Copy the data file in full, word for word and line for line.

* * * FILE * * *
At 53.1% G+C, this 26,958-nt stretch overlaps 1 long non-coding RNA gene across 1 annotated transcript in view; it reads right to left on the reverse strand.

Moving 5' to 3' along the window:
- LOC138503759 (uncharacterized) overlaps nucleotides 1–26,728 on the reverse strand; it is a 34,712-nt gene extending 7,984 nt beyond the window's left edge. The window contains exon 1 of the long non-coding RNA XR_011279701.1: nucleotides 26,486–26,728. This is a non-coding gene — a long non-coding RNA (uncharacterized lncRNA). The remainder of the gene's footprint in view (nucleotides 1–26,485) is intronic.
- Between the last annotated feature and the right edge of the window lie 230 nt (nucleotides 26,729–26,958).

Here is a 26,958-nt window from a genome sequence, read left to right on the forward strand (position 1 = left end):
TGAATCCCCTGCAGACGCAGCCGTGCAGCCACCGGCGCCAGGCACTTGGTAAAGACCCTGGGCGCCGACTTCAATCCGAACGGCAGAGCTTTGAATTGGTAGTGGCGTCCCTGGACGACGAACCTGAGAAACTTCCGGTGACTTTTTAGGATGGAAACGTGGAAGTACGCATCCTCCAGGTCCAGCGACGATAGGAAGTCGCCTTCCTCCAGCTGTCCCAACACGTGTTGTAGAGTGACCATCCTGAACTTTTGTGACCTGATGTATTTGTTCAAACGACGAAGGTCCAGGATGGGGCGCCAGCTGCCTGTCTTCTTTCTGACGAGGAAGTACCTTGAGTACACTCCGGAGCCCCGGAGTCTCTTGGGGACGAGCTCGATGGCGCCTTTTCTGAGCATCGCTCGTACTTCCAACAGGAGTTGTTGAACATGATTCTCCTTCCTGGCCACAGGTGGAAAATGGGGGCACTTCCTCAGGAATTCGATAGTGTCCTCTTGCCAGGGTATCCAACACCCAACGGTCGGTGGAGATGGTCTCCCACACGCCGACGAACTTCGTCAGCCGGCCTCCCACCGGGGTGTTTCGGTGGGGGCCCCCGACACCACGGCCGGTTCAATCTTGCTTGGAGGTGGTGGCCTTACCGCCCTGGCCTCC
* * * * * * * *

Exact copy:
At 53.1% G+C, this 26,958-nt stretch overlaps 1 long non-coding RNA gene across 1 annotated transcript in view; it reads right to left on the reverse strand.

Moving 5' to 3' along the window:
- LOC138503759 (uncharacterized) overlaps nucleotides 1–26,728 on the reverse strand; it is a 34,712-nt gene extending 7,984 nt beyond the window's left edge. The window contains exon 1 of the long non-coding RNA XR_011279701.1: nucleotides 26,486–26,728. This is a non-coding gene — a long non-coding RNA (uncharacterized lncRNA). The remainder of the gene's footprint in view (nucleotides 1–26,485) is intronic.
- Between the last annotated feature and the right edge of the window lie 230 nt (nucleotides 26,729–26,958).

Here is a 26,958-nt window from a genome sequence, read left to right on the forward strand (position 1 = left end):
TGAATCCCCTGCAGACGCAGCCGTGCAGCCACCGGCGCCAGGCACTTGGTAAAGACCCTGGGCGCCGACTTCAATCCGAACGGCAGAGCTTTGAATTGGTAGTGGCGTCCCTGGACGACGAACCTGAGAAACTTCCGGTGACTTTTTAGGATGGAAACGTGGAAGTACGCATCCTCCAGGTCCAGCGACGATAGGAAGTCGCCTTCCTCCAGCTGTCCCAACACGTGTTGTAGAGTGACCATCCTGAACTTTTGTGACCTGATGTATTTGTTCAAACGACGAAGGTCCAGGATGGGGCGCCAGCTGCCTGTCTTCTTTCTGACGAGGAAGTACCTTGAGTACACTCCGGAGCCCCGGAGTCTCTTGGGGACGAGCTCGATGGCGCCTTTTCTGAGCATCGCTCGTACTTCCAACAGGAGTTGTTGAACATGATTCTCCTTCCTGGCCACAGGTGGAAAATGGGGGCACTTCCTCAGGAATTCGATAGTGTCCTCTTGCCAGGGTATCCAACACCCAACGGTCGGTGGAGATGGTCTCCCACACGCCGACGAACTTCGTCAGCCGGCCTCCCACCGGGGTGTTTCGGTGGGGGCCCCCGACACCACGGCCGGTTCAATCTTGCTTGGAGGTGGTGGCCTTACCGCCCTGGCCTCC